Home List of Titles Psychological correlates of long-term imprisonment part III: attitudinal variables
Please use this identifier to cite or link to this item: http://hdl.handle.net/1959.3/59366
- Psychological correlates of long-term imprisonment part III: attitudinal variables
- Heskin, K. J.; Bolton, N.; Smith, F. V.; Banister, P. A.
- A Semantic Differential test was administered to 175 men serving determinate sentences of 10 years and above or indeterminate sentences in prisons through out England in order to assess attitudes to concepts selected either because of their relevance to the experience of imprisonment or because of their general importance. The sample was divided into four groups, matched for age but differing in mean total lengths of accumulated imprisonment experienced. Self-evaluation was found to decrease significantly with imprisonment. Evidence was presented which supported the contention that imprisonment itself, rather than release-selection procedures, was responsible for this trend. There was some evidence that increasing imprisonment was associated with more unfavourable attitudes to the concepts of work and father. It was suggested that these latter two changes might be a consequence of the breakdown of relationships between prisoners and their families.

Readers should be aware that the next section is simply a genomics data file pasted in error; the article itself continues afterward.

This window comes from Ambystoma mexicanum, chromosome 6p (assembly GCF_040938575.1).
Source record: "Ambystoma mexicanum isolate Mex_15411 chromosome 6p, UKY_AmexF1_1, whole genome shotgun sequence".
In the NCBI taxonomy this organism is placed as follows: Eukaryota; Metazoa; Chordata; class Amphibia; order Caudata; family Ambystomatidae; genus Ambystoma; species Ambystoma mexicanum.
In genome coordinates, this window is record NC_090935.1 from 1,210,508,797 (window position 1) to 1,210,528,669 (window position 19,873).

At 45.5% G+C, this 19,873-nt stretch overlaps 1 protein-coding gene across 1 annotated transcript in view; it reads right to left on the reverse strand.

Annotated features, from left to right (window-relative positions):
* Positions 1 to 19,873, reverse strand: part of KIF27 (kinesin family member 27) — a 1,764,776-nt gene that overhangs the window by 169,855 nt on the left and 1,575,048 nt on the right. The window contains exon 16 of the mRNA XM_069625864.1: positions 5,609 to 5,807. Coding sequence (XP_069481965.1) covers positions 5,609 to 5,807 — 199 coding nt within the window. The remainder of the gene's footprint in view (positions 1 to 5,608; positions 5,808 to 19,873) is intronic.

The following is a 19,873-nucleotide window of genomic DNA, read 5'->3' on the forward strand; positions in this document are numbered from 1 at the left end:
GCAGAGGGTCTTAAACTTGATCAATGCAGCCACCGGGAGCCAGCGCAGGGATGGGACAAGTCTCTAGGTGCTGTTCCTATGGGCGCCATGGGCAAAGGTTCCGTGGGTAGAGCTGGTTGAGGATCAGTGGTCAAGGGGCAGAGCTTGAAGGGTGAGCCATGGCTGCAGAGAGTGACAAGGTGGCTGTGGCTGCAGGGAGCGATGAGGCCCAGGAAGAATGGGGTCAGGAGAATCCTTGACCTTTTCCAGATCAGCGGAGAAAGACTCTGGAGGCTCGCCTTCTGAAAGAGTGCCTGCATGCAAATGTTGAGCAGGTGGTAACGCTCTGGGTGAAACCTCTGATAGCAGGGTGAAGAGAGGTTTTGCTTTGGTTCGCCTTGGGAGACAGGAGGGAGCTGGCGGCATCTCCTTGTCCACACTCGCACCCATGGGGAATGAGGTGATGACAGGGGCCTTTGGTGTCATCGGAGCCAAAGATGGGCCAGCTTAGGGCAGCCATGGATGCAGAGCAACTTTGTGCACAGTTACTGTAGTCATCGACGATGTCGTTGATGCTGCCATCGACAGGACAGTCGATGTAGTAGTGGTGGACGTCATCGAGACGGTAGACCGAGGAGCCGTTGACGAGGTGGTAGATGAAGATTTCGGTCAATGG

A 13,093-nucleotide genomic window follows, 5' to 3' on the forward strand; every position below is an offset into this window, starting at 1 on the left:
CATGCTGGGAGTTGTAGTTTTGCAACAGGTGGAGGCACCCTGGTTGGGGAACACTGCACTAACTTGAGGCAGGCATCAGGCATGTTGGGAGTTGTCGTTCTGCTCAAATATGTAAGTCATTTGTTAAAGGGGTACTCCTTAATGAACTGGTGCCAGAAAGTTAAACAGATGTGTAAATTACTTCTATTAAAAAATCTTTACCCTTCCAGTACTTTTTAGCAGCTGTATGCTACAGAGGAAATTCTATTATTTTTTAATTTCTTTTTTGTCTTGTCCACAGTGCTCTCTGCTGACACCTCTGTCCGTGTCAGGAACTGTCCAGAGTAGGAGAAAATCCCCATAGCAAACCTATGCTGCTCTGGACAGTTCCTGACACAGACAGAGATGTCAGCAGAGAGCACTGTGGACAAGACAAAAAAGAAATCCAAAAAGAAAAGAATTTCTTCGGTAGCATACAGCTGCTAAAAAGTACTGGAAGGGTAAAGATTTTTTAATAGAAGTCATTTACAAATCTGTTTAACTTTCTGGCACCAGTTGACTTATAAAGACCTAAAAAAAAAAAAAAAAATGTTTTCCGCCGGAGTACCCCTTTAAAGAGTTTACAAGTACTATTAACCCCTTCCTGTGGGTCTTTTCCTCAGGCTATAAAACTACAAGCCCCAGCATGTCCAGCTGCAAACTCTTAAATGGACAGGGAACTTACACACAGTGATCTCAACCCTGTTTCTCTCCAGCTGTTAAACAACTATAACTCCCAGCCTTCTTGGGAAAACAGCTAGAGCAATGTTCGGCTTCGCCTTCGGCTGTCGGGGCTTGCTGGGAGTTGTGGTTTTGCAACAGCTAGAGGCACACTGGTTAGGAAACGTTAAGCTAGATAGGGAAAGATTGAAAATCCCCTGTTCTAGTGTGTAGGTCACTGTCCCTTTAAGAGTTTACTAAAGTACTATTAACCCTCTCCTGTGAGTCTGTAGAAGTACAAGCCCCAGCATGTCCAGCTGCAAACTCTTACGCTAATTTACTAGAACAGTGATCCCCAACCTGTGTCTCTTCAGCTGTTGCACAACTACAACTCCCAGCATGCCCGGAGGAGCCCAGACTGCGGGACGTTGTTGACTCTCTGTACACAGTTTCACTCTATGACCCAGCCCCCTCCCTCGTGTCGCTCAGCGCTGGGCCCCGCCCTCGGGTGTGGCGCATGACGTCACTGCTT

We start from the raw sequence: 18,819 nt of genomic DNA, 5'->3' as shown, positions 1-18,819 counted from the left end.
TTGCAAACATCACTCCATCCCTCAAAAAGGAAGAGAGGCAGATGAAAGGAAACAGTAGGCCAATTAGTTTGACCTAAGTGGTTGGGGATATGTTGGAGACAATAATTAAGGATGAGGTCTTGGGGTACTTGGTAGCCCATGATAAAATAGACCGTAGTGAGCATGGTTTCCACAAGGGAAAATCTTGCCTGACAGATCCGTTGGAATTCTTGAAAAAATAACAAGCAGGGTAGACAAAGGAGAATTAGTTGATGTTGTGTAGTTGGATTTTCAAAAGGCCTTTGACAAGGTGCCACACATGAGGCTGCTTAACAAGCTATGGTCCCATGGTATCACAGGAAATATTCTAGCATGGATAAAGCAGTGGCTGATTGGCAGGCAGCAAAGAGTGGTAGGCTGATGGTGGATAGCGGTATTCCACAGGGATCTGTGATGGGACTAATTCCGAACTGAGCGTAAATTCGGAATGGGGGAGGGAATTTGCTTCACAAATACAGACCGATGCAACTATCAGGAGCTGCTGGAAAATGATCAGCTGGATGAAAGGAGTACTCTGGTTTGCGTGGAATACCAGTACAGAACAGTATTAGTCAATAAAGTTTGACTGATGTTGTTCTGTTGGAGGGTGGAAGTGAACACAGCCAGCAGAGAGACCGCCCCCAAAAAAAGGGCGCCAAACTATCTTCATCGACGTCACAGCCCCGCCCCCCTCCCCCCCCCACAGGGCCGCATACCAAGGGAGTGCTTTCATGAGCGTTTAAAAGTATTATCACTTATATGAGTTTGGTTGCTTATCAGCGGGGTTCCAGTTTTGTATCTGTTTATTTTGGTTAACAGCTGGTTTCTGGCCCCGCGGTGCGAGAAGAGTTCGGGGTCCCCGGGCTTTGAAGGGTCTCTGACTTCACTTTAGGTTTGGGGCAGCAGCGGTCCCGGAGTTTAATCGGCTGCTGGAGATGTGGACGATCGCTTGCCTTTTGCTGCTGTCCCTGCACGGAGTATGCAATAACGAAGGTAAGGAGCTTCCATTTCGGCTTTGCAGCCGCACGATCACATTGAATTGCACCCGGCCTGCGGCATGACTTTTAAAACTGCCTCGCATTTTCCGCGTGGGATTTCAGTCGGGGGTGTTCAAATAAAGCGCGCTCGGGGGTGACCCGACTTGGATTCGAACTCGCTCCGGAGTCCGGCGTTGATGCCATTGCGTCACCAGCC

- Publication type
- Journal article
- British Journal of Criminology, Vol. 14, no. 2 (Apr 1974), pp. 150-157
- Publication year
- Effects of imprisonment; Male offenders; Motivation; Motivating factors; Role perception; Self concept
- Oxford University Press
- Publisher URL
- Copyright © The British Journal of Criminology and contributors (1974).
- Peer reviewed